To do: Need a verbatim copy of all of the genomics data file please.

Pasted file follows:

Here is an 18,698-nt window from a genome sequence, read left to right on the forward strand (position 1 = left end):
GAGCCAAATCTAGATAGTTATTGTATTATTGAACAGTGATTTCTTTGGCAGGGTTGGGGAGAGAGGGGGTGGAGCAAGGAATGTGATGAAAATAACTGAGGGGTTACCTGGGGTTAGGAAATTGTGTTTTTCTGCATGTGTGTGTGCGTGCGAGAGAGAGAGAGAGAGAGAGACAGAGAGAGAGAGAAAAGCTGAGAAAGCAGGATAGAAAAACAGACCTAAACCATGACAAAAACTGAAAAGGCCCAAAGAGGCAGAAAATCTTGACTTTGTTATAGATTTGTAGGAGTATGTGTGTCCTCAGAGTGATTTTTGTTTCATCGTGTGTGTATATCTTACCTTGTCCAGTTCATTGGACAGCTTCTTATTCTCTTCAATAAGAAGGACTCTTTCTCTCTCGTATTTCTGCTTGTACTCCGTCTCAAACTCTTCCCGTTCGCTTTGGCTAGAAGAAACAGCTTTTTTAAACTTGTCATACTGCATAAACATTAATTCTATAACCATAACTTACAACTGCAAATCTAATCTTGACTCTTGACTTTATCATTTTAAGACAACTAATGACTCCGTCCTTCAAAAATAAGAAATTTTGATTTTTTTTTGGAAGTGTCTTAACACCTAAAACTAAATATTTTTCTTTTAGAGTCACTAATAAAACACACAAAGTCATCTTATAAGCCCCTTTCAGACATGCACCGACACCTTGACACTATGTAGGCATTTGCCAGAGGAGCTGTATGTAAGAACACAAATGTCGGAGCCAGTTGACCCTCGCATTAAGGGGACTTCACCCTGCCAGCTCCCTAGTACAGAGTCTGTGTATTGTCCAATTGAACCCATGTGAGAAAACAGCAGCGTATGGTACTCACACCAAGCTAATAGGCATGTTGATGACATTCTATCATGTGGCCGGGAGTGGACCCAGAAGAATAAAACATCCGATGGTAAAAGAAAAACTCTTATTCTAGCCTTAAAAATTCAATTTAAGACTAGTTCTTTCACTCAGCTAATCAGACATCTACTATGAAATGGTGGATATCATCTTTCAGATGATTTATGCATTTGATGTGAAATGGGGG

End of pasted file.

Here is an 18,698-nt window from a genome sequence, read left to right on the forward strand (position 1 = left end):
GAGCCAAATCTAGATAGTTATTGTATTATTGAACAGTGATTTCTTTGGCAGGGTTGGGGAGAGAGGGGGTGGAGCAAGGAATGTGATGAAAATAACTGAGGGGTTACCTGGGGTTAGGAAATTGTGTTTTTCTGCATGTGTGTGTGCGTGCGAGAGAGAGAGAGAGAGAGAGACAGAGAGAGAGAGAAAAGCTGAGAAAGCAGGATAGAAAAACAGACCTAAACCATGACAAAAACTGAAAAGGCCCAAAGAGGCAGAAAATCTTGACTTTGTTATAGATTTGTAGGAGTATGTGTGTCCTCAGAGTGATTTTTGTTTCATCGTGTGTGTATATCTTACCTTGTCCAGTTCATTGGACAGCTTCTTATTCTCTTCAATAAGAAGGACTCTTTCTCTCTCGTATTTCTGCTTGTACTCCGTCTCAAACTCTTCCCGTTCGCTTTGGCTAGAAGAAACAGCTTTTTTAAACTTGTCATACTGCATAAACATTAATTCTATAACCATAACTTACAACTGCAAATCTAATCTTGACTCTTGACTTTATCATTTTAAGACAACTAATGACTCCGTCCTTCAAAAATAAGAAATTTTGATTTTTTTTTGGAAGTGTCTTAACACCTAAAACTAAATATTTTTCTTTTAGAGTCACTAATAAAACACACAAAGTCATCTTATAAGCCCCTTTCAGACATGCACCGACACCTTGACACTATGTAGGCATTTGCCAGAGGAGCTGTATGTAAGAACACAAATGTCGGAGCCAGTTGACCCTCGCATTAAGGGGACTTCACCCTGCCAGCTCCCTAGTACAGAGTCTGTGTATTGTCCAATTGAACCCATGTGAGAAAACAGCAGCGTATGGTACTCACACCAAGCTAATAGGCATGTTGATGACATTCTATCATGTGGCCGGGAGTGGACCCAGAAGAATAAAACATCCGATGGTAAAAGAAAAACTCTTATTCTAGCCTTAAAAATTCAATTTAAGACTAGTTCTTTCACTCAGCTAATCAGACATCTACTATGAAATGGTGGATATCATCTTTCAGATGATTTATGCATTTGATGTGAAATGGGGG